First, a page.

NERC, which won official certification this past summer as the nation’s Electric Reliability Organization (ERO)—said U.S. demand would increase by about 20 percent from 2006 to 2015, outstripping investment in new power supplies.
“The operation and planning for a reliable and adequate electricity system is becoming increasingly difficult,” said Rick Sergel, CEO of NERC, offering a reason why reserve margins are threatening to fall below required levels.
Of course, the multi-billion-dollar challenges have not been lost on utility executives. In a survey conducted by Cambridge Energy Research Associates (CERA), utilities executives said they expected their companies to face major risks and changes in the coming years from fuel and capital costs, environmental mandates, and potential mergers and acquisitions, as well as long-term investment and technology challenges, to name just a few big issues.
As far as building power plants, CERA respondents predicted possible supply shortfalls in regional markets in the coming years—a shocking revelation. But what may be even more shocking is that utilities do not regard this as their greatest business risk. The top three business risks CERA respondents identified were input commodity price volatility, output commodity price volatility, and a restrictive carbon mandate. How might these issues affect the industry?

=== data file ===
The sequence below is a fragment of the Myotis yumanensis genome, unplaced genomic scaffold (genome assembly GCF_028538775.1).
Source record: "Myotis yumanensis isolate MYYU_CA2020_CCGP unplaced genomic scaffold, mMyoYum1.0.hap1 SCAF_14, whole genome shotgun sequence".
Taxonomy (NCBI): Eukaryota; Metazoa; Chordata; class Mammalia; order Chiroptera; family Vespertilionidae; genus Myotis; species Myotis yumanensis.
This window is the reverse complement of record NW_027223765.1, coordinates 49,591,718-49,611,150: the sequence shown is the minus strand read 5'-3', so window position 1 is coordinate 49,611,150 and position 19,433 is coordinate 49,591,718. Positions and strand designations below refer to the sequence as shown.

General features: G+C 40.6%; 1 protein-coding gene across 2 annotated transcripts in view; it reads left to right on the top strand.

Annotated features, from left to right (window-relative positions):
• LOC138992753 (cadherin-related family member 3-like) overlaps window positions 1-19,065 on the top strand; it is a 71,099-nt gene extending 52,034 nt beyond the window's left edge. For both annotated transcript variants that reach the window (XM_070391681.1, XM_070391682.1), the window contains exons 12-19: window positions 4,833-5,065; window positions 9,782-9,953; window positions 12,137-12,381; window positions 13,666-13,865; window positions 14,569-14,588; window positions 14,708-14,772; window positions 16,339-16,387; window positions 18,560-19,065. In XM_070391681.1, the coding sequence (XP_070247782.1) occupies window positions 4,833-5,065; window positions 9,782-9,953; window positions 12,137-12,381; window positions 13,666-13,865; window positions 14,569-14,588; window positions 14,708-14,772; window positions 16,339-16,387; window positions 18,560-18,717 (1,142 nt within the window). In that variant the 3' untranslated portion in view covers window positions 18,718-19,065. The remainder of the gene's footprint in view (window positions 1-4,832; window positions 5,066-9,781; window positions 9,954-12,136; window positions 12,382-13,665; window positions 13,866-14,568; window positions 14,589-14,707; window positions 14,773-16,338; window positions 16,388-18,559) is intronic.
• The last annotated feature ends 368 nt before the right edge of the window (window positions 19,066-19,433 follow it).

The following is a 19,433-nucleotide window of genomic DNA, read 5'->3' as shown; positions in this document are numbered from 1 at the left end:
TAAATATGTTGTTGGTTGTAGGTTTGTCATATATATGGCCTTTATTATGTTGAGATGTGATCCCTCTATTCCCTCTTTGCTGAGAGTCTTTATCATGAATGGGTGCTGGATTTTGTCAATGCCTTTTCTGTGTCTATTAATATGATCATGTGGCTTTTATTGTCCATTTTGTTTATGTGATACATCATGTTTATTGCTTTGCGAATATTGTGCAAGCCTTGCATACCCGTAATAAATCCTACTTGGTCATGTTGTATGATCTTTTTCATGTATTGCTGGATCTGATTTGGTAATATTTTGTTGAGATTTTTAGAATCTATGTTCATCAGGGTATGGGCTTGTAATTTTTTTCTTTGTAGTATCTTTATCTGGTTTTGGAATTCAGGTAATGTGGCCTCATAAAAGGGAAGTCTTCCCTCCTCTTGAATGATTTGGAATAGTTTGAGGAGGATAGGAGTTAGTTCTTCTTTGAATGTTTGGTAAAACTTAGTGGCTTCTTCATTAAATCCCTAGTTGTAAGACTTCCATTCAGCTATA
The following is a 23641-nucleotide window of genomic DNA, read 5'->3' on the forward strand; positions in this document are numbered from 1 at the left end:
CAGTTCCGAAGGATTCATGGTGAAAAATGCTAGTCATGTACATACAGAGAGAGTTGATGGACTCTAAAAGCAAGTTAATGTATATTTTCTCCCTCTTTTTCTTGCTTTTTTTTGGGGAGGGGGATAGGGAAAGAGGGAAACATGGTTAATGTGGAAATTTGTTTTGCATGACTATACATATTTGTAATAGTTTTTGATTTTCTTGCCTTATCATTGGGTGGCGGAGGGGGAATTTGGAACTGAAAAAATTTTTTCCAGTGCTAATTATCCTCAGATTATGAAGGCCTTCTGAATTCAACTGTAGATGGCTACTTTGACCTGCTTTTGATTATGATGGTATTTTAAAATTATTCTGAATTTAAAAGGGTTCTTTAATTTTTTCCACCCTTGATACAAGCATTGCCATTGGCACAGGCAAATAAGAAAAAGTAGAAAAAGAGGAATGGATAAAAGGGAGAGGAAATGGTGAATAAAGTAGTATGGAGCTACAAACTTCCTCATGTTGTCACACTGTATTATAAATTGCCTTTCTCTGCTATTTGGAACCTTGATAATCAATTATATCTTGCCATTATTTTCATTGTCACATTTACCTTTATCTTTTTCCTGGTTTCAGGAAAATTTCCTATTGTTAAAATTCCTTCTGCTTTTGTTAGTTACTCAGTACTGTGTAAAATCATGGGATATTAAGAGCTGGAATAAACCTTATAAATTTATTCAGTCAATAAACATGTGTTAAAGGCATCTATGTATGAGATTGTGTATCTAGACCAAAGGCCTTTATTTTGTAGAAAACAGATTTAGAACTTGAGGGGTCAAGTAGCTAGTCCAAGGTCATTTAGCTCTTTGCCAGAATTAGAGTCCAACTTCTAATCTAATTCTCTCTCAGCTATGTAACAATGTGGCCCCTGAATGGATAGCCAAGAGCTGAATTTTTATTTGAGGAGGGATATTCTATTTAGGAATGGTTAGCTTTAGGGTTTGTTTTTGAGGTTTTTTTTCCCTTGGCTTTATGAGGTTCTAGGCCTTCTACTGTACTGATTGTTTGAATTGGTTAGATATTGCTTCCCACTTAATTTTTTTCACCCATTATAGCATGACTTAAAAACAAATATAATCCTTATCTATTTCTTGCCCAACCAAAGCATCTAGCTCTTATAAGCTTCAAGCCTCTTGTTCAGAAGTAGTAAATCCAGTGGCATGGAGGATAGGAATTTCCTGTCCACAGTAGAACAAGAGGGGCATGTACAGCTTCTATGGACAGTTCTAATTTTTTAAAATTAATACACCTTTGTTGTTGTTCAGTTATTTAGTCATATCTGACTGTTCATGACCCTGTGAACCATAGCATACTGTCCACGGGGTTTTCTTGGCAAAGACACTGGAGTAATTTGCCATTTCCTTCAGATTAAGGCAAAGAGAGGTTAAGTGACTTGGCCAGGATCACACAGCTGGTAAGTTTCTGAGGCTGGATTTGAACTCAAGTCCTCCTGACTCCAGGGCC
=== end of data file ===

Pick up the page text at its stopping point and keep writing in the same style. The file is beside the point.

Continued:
In this 2007 Utility Executives’ Guide, Public Utilities Fortnightly provides an overview of how these forecasts and others could shape the industry’s future.
Speaking at Accenture’s International Utilities and Energy Conference (IUEC) late last year in Boca Raton, Fla., Kenneth Marks, managing director at Morgan Stanley, made his predictions for 2007.
“The industry is entering a challenging period. There will be substantial rate increases needed to fund capital expenditures. Commodity prices are likely to remain relatively high, although [they] may come down somewhat, and [be] volatile, putting additional pressure on the need for increased rates. And interest rates are more likely to rise than to fall,” Marks predicted.